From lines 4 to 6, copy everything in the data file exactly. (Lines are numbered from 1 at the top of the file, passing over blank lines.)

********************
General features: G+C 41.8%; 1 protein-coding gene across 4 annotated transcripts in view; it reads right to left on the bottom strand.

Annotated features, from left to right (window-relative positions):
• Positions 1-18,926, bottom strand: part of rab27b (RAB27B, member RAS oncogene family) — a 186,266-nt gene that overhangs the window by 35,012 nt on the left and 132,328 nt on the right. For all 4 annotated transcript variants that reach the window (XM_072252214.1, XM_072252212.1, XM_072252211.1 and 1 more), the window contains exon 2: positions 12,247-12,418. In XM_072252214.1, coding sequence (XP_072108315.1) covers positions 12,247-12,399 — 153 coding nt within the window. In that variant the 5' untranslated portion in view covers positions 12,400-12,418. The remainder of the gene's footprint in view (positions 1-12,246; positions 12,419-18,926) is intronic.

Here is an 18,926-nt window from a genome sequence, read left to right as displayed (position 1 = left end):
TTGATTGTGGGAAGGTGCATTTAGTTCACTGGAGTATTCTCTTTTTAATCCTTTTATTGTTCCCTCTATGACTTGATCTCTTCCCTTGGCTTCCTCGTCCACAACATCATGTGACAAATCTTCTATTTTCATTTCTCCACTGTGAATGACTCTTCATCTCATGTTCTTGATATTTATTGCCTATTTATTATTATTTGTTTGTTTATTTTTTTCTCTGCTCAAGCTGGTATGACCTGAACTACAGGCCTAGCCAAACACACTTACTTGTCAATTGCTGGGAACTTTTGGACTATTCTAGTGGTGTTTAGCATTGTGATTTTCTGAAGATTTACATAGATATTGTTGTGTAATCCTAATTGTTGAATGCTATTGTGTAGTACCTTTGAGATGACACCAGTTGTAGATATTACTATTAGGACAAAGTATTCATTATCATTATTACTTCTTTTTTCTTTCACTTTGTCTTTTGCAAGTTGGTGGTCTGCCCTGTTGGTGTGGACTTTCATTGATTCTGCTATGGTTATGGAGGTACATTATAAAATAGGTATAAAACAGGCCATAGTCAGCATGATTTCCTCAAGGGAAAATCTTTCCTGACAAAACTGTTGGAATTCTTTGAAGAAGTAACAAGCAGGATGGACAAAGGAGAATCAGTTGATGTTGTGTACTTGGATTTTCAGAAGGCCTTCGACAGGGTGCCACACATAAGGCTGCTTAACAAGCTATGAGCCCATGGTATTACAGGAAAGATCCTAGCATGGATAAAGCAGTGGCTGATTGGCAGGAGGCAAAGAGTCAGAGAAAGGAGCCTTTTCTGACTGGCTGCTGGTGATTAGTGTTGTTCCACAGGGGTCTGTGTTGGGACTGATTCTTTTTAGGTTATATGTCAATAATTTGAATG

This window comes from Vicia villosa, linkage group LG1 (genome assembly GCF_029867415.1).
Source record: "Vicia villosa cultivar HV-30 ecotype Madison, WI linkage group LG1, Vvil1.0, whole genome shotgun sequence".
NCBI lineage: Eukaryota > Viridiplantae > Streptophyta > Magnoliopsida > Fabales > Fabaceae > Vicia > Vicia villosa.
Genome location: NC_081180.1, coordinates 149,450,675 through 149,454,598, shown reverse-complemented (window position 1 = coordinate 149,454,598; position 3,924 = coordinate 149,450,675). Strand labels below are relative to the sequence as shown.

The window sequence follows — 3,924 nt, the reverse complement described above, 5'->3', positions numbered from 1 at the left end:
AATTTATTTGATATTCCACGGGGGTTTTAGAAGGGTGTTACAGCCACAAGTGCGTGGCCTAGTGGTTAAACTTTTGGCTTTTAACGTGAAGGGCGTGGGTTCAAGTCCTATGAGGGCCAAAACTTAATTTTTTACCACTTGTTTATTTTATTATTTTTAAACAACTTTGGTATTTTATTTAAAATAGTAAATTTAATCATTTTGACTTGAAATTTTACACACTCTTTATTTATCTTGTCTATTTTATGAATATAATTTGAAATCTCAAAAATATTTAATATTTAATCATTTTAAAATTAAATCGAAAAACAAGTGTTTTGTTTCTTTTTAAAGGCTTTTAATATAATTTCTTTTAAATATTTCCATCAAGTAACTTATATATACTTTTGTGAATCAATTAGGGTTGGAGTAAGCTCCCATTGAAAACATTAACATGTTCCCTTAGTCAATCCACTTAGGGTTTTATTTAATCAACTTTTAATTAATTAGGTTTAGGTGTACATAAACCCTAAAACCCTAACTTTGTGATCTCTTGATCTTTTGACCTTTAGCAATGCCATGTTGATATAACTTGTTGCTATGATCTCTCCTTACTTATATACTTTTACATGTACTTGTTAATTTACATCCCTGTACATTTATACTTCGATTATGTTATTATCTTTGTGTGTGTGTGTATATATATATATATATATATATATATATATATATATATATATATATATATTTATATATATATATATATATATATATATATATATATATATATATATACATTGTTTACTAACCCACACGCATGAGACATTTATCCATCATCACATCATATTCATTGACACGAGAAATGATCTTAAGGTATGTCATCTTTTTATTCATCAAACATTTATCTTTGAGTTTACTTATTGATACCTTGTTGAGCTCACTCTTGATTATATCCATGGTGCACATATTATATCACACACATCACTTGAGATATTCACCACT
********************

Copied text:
Here is an 18,926-nt window from a genome sequence, read left to right as displayed (position 1 = left end):
TTGATTGTGGGAAGGTGCATTTAGTTCACTGGAGTATTCTCTTTTTAATCCTTTTATTGTTCCCTCTATGACTTGATCTCTTCCCTTGGCTTCCTCGTCCACAACATCATGTGACAAATCTTCTATTTTCATTTCTCCACTGTGAATGACTCTTCATCTCATGTTCTTGATATTTATTGCCTATTTATTATTATTTGTTTGTTTATTTTTTTCTCTGCTCAAGCTGGTATGACCTGAACTACAGGCCTAGCCAAACACACTTACTTGTCAATTGCTGGGAACTTTTGGACTATTCTAGTGGTGTTTAGCATTGTGATTTTCTGAAGATTTACATAGATATTGTTGTGTAATCCTAATTGTTGAATGCTATTGTGTAGTACCTTTGAGATGACACCAGTTGTAGATATTACTATTAGGACAAAGTATTCATTATCATTATTACTTCTTTTTTCTTTCACTTTGTCTTTTGCAAGTTGGTGGTCTGCCCTGTTGGTGTGGACTTTCATTGATTCTGCTATGGTTATGGAGGTACATTATAAAATAGGTATAAAACAGGCCATAGTCAGCATGATTTCCTCAAGGGAAAATCTTTCCTGACAAAACTGTTGGAATTCTTTGAAGAAGTAACAAGCAGGATGGACAAAGGAGAATCAGTTGATGTTGTGTACTTGGATTTTCAGAAGGCCTTCGACAGGGTGCCACACATAAGGCTGCTTAACAAGCTATGAGCCCATGGTATTACAGGAAAGATCCTAGCATGGATAAAGCAGTGGCTGATTGGCAGGAGGCAAAGAGTCAGAGAAAGGAGCCTTTTCTGACTGGCTGCTGGTGATTAGTGTTGTTCCACAGGGGTCTGTGTTGGGACTGATTCTTTTTAGGTTATATGTCAATAATTTGAATG

This window comes from Vicia villosa, linkage group LG1 (genome assembly GCF_029867415.1).